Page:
Have you played and completed any Contra? Is Metroid your idea of a relaxation game? Do you complain about how Final Fantasy isnít the way it used to be? Do you sit on your porch and spit at ten-year-olds? If you answered yes to any of the first three questions, then Shinobi is for you. If you answered yes to the last question, then Iím coming over and kicking your ass for the saliva you got in my eye.

This game is hard. Very hard. The first few stages arenít that bad, and do a good job of easing you into it. Once you get used to it, they decide to throw everything at you. When youíve got three knife-wielding dogs and two shielded ninjas staring you down, you better be ready to pull of some tricky moves. You will die. A lot. I have thrown my controller at the television screen many times in fits of rage. If you are not a patient gamer, then stay far, far away from this game. And you know what scares me? This game has a hard mode. %#@$!

Now this is all good. I love a good challenge. Thereís nothing better than the feeling you get after dominating the final boss of one of the hardest game youíve ever played. However, the guys at Overworks paired up insane difficulty with the worst possible characteristic: repetitiveness. Holy crap, is this game tedious. One stage consists of the same plain, recycled backgrounds, with the same enemies popping up, only in different combinations. Youíll then progress to the next stage to find a new set of backgrounds and enemies, except now these are recycled over and over. Every place looks the same. Itís ridiculous. Now factor this in with the fact that youíll probably die twenty-some times in each stage. It absolutely kills the game.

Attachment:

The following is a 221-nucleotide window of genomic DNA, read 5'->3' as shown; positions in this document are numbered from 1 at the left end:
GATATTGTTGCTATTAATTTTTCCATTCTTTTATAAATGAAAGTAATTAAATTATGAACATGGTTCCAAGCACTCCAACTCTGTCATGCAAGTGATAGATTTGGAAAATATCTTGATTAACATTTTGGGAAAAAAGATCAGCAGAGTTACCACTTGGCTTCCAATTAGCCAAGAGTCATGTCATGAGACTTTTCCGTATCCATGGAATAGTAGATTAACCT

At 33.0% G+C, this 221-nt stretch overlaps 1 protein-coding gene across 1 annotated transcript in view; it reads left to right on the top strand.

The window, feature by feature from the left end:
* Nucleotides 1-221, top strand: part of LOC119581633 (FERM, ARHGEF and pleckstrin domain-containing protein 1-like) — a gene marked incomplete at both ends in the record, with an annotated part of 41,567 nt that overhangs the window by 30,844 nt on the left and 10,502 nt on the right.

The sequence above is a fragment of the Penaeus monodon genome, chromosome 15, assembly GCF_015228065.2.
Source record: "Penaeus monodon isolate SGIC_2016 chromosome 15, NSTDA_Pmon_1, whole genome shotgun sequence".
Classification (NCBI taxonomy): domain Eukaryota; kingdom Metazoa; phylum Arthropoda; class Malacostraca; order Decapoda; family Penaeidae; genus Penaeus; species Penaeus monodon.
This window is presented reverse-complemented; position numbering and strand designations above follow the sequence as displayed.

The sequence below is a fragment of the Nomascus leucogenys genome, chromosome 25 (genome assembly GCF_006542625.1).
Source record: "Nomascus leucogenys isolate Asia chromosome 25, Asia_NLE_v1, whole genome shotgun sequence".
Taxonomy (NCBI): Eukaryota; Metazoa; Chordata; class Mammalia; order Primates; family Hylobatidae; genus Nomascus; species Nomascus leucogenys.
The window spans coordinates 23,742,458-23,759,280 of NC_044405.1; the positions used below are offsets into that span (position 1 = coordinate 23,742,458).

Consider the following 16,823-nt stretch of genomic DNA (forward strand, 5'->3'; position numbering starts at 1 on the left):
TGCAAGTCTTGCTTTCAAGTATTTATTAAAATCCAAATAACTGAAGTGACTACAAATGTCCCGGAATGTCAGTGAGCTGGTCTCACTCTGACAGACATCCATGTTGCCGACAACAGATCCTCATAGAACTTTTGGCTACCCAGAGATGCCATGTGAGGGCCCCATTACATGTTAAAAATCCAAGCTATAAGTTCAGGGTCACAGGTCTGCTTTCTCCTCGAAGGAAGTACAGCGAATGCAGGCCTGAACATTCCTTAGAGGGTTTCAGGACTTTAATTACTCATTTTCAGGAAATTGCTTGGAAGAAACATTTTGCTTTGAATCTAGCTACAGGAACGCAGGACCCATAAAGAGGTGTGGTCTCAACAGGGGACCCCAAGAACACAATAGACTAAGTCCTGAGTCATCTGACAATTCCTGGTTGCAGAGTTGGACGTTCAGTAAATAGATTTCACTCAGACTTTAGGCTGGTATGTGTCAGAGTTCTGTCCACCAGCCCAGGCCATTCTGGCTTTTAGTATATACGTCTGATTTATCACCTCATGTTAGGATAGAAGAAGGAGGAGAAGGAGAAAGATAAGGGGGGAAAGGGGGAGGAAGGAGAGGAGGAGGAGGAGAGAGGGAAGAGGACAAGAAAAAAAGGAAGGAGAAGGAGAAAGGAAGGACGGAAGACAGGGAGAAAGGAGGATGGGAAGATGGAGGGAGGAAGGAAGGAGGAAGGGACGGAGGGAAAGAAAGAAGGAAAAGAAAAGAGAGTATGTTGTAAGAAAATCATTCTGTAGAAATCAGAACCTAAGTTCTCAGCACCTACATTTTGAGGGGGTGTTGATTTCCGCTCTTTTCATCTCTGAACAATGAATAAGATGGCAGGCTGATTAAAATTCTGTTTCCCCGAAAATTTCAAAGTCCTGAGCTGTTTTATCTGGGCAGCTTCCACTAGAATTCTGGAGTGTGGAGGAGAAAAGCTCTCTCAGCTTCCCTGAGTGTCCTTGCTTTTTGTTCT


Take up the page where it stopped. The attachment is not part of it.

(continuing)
A few things save Shinobiís tediousness from sending to the dump with all the rest of the crap. Like I said, its combat system is wonderful and addictive. Nothingís more satisfying than pulling off a Tate on ten enemies. Also, you get graded for your performance in each stage, ranging from A to C. The grades depends upon how fast you completed it, how many enemies you killed, how many hits it took to kill the final boss (a one-hit kill can be done using Tate), etc. There are artifacts hidden throughout each stage, too. Could getting straight Aís and all thirty artifacts unlock some hidden goodies? Who knows? Overworks also attempted to integrate a storyline into the game, but failed miserably. There is no story at all in the actual gameplay, so all of it is told through the cinema scenes. It does a terrible job of pulling the gamer in. Honestly, I donít know what the heck is going on. It doesnít really matter, though, since Shinobi isnít exactly a game made for a story. Itís made for the action, where it succeeds brilliantly.


  • Beautiful controls
  • Insanely difficult
  • MmmÖ TateÖ
  • Hidden goodies?
  • Ninjas! Woo!


  • Ludicrous repetition
  • Camera can be annoying at times
  • Terrible storyline
  • Ö Thereís a hard mode? Hold me.


Shinobi was a blastÖ for the first thirty minutes. After that, the game slowly started to decay. When you see the same things over and over, itís hard not to get bored. If Overworks took a little more time to spice this game up, it could have been so much more. Itís still fun, despite its flaws, but Iím not sure if it was worth the fifty bucks I slapped down for it. Itís definitely worth a rental, though. Check it outóyou might just think itís worthy of a purchase.

Overall Score: 6.8